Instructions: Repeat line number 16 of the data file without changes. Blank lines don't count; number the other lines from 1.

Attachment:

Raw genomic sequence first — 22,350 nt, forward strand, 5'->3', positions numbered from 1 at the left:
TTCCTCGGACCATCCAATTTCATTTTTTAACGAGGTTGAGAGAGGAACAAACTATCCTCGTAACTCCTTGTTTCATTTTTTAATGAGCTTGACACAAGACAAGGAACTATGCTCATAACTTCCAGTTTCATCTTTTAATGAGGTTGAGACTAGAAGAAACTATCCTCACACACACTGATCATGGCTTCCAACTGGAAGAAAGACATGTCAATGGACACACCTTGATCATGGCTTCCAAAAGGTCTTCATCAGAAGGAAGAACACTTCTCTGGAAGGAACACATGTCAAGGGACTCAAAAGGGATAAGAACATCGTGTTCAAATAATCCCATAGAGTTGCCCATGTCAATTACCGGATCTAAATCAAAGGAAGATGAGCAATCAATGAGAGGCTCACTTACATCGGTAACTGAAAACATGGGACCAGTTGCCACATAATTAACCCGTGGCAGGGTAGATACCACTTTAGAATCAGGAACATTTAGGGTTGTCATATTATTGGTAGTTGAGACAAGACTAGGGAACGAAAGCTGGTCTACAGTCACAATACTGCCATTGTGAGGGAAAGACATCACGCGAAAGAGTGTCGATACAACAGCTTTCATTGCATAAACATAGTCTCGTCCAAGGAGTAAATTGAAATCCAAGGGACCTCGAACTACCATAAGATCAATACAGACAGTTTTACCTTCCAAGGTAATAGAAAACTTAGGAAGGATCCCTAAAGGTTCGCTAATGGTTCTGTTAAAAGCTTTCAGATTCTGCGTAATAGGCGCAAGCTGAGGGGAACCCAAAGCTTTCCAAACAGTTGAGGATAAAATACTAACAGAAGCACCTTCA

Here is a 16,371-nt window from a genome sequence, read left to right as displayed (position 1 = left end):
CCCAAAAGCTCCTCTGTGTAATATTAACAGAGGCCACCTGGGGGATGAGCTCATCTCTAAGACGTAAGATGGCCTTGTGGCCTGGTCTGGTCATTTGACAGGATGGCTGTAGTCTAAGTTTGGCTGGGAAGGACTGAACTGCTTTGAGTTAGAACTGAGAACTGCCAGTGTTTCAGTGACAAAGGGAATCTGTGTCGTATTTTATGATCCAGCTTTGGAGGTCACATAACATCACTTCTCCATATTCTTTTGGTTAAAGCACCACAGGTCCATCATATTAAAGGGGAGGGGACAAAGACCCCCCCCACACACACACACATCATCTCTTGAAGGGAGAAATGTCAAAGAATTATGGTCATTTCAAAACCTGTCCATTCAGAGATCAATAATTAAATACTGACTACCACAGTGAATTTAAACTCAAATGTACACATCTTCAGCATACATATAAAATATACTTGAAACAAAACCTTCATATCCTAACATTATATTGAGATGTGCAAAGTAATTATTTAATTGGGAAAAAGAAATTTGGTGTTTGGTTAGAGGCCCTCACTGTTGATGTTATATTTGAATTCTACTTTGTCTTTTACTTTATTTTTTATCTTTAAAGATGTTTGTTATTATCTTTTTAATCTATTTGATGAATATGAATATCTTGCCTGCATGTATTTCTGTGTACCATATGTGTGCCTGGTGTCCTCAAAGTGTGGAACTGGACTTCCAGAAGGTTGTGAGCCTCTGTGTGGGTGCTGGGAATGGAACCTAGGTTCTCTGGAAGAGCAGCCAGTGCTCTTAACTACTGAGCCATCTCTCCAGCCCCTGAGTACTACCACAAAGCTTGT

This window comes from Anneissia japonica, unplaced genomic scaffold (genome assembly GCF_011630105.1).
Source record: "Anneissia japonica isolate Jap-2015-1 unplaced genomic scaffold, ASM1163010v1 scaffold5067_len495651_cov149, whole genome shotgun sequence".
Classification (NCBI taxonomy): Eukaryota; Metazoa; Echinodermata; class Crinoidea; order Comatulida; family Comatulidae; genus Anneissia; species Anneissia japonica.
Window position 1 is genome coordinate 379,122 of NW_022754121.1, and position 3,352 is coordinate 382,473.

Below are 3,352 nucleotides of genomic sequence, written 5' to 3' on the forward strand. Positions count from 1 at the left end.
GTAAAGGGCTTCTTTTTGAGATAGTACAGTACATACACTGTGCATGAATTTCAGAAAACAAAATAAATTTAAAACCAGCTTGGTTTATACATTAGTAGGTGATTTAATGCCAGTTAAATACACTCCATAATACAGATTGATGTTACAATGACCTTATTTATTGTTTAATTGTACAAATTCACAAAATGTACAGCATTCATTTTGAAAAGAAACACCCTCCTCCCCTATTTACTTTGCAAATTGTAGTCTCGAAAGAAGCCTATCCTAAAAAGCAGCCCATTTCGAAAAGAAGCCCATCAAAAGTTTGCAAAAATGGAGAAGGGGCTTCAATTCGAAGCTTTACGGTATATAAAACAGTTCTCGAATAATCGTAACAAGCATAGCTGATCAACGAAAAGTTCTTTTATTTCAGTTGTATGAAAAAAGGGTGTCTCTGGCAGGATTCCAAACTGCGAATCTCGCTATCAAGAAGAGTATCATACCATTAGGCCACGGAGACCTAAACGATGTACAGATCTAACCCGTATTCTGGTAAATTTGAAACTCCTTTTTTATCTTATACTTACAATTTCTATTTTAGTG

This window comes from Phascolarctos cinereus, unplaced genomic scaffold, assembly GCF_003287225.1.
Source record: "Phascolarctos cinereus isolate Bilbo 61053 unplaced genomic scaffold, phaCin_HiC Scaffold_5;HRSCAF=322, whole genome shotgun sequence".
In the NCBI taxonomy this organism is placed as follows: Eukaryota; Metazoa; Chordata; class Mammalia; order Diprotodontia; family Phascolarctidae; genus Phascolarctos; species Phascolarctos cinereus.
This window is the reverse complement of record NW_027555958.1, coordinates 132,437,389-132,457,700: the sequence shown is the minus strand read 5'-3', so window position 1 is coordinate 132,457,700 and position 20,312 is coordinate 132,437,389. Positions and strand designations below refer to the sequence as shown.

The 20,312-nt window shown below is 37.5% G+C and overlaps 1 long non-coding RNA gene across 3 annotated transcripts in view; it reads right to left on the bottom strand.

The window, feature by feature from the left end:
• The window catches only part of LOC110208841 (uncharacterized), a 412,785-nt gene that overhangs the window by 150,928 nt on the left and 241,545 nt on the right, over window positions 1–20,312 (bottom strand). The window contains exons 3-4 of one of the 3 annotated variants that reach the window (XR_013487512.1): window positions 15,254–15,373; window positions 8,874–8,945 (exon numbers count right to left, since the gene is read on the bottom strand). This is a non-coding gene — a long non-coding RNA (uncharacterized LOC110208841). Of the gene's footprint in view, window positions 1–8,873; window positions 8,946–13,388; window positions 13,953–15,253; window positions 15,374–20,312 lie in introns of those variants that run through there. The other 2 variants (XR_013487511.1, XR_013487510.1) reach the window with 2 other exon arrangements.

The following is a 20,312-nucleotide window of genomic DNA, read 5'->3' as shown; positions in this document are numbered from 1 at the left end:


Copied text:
The window, feature by feature from the left end: